As for the requisite pen and paper--maybe that's why dual-books, the spruce gooses of the tablet industry, were invented. When I got my Entourage Edge, it was such fun jotting notes on the resistive side of the Edge, and then researching on the capacitive. Why dual-books have not caught on is a real mystery, the only answer to which seems to be their weight.

Leo, among all the technology you own, don't you have at least one resistive laptop or tablet?

Nope. It's always surprised me how little that's caught on, to be honest.
Leo
26-Jul-2012

Mocdeg
July 24, 2012 7:42 PM

I wonder why you chose Evernote as your repository instead of Microsoft Office OneNote. Were there features in Evernote that were not available in OneNote or could OneNote be used just as well?

I can use Evernote on my phone, my tablets, my Kindle, my Mac, the web and of course on my PC. Not terribly familiar with OneNote, but I'd be shocked if it handled that list of devices.
Leo
26-Jul-2012
Ravi Agrawal
July 24, 2012 9:09 PM

One major point you probably forgot to mention here is that paper deteriorates with time but digital copies don't (if stored on the proper media).

Ravi.

Mark
July 24, 2012 10:48 PM

For those who haven't discovered it yet, download and try the CamScanner app for your smart phone. Photograph whatever you want when you are out and about - a restaurant bill, a sign on a wall - and CamScanner converts it to a .pdf with a range of upload options - straight to email, Dropbox, etc. No fuss, simple to use, does what it says on the tin.
There are probably other apps that do the same thing - CamScanner is the only one I've tried. For me, its a 'must have' app.

Kevin
July 25, 2012 5:18 AM

Hi Leo
Another good and fair article. And further in my opinion I don't think you should have to apologize if you make some extra cash from your articles.
Alas I am retired now for some time, but when I ran my own business my accounts were done on an old computer. This consisted of a small business accounts app with the totals simply explained on a Works spreadsheet.
All was backed up on diskettes but also 3 hard copies were printed. One copy I kept, the second the accountant kept and the third was forwarded to Income Tax.
Of course there was no internet here then and I did not possess a scanner. But am glad to know that even then, I did take backups seriously.
Ah !! the good old days !!!

Dan
July 25, 2012 10:50 AM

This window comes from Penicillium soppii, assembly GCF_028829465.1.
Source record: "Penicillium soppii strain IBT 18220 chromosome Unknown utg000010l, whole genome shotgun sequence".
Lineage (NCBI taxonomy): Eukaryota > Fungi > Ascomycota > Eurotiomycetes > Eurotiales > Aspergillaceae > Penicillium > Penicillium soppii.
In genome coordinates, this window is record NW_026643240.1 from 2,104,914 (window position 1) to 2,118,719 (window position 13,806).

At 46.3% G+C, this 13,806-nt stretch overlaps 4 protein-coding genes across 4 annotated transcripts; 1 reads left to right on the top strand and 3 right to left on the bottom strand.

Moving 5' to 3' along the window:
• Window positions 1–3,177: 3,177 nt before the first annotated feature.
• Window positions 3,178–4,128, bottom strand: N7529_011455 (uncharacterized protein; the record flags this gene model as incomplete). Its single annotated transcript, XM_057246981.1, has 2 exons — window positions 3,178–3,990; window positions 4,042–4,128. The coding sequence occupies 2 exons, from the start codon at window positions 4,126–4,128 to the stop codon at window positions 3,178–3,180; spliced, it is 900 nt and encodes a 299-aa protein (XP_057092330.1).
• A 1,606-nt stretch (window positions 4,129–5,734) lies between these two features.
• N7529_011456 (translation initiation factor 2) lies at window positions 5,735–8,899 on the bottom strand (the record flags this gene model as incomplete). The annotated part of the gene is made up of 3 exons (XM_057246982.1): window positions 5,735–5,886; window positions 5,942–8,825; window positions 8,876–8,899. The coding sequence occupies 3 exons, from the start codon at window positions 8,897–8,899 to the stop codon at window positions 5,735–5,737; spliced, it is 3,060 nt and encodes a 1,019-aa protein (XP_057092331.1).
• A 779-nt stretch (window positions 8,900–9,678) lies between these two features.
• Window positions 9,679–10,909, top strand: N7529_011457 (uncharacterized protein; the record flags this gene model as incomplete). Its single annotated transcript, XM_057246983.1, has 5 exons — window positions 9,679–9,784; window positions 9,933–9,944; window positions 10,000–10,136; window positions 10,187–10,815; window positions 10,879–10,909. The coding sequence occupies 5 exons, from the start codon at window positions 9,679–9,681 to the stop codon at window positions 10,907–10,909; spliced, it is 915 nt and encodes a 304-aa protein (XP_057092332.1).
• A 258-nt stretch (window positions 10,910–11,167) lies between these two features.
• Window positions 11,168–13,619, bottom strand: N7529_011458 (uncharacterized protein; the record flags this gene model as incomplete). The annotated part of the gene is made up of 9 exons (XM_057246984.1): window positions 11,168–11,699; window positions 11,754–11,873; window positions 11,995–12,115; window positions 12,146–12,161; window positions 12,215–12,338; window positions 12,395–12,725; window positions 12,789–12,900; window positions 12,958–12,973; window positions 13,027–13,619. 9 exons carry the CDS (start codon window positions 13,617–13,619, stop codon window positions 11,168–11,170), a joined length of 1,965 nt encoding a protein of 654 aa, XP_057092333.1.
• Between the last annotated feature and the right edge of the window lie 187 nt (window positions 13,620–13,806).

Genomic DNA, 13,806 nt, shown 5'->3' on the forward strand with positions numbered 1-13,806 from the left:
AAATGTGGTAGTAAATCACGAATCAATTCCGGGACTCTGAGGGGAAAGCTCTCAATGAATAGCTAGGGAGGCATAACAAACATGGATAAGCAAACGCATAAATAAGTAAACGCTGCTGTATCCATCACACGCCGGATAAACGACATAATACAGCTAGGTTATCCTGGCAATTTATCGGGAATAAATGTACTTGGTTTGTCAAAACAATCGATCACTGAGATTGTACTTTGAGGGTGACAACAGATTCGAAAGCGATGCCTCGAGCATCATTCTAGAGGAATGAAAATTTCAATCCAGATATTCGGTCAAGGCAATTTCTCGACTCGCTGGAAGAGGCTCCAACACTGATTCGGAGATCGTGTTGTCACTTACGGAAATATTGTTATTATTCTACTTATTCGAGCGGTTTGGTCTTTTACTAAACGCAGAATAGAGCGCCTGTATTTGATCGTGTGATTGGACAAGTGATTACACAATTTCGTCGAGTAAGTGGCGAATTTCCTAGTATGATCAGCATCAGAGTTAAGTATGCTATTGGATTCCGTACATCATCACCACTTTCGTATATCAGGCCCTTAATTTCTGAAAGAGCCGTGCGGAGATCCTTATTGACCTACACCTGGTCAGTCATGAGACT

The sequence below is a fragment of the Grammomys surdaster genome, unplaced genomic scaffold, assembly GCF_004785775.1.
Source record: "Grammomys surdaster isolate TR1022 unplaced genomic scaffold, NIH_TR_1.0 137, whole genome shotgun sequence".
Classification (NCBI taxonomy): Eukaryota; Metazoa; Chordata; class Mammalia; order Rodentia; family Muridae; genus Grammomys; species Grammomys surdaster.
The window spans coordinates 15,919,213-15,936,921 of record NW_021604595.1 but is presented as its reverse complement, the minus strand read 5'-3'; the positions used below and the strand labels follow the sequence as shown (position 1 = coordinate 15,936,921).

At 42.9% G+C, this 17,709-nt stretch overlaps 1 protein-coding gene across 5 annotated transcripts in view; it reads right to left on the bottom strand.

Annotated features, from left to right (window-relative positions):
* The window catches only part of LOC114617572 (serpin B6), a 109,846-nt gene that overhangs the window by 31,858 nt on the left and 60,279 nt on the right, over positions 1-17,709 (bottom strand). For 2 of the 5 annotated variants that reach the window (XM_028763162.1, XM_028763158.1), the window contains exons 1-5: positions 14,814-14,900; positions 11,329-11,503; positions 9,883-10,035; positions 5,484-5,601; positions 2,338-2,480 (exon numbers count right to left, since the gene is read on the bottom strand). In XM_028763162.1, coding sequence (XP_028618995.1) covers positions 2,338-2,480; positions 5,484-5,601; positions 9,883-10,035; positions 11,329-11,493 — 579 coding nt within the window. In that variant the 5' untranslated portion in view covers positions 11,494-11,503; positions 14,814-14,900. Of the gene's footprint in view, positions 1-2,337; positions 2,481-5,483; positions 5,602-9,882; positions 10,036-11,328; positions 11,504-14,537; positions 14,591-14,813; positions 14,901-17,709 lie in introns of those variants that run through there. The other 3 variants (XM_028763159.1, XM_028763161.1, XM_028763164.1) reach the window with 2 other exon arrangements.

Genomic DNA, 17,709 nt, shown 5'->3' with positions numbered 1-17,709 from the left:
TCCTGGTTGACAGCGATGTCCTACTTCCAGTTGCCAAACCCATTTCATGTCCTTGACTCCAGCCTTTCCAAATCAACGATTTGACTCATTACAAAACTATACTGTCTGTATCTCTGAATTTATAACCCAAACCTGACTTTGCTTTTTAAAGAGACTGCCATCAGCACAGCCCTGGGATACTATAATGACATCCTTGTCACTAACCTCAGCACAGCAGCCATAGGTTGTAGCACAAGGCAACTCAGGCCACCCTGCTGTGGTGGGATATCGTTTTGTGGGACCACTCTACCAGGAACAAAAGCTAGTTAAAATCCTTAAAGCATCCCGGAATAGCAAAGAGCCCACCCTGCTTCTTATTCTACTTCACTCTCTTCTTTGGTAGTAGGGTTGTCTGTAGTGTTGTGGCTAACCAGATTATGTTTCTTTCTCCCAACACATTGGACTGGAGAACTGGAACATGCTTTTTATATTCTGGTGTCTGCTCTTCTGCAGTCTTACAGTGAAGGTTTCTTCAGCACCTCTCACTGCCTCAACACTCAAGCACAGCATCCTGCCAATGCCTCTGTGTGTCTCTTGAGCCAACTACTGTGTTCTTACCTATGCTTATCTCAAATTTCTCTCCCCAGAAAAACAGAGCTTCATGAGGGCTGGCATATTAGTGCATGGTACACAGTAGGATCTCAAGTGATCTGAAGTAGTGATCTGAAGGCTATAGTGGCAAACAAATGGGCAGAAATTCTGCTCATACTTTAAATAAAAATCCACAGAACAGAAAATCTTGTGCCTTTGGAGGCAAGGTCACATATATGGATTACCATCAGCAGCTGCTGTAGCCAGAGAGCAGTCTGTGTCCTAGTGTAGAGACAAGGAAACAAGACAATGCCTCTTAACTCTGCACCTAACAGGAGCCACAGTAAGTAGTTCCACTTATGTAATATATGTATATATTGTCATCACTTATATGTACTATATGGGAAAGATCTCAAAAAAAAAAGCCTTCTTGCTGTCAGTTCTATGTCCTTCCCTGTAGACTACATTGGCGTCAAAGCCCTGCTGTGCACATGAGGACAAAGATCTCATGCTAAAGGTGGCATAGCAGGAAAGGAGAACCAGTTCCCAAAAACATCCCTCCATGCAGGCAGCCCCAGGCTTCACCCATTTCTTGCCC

This whole discussion is similar to storing your digital photos - What media do you use - hard drives, CDs, DVDs, tapes. If you do not keep up with the back up or storing that media in a safe place, you are screwed. And - You cannot be guaranteed that the media - hard drive, CD or DVD - will be able to be read in the future. I have photos and slides from the 1960s that are still around - no special hardware to look at them. And let's face it, most people are very lax about doing multiple backups on their didgital media. And.... online backup systems in the past have gone Bye Bye, taking all that info with them.

Ray Foster
July 27, 2012 5:53 PM

Leo, I have been reading your articles for a few years, and have yet read something I could use. Don't misunderstand me. I'm sure many have. Not being a computer Geek, I don't use a lot of bell and whistles. Anyway, your 'paperless' article hit a nerve. I think I'll try it. Maybe it's time I put a TIP in your jar too. tks, Ray

Strydrdenis
August 1, 2012 8:11 AM

Hello Leo. Great article on going "paperless" but I think you missed one of the mosy important reasons in this day and age the environment. Maybe I missed it when reading your article but to me that seems to be one of the most important aspects of going paper less in this day and age. Thanks again for your great articles. I find I am always looking forward to getting your great newsletter.

Comments on this entry are closed.

If you have a question, start by using the search box up at the top of the page - there's a very good chance that your question has already been answered on Ask Leo!.

If you don't find your answer, head out to http://askleo.com/ask to ask your question.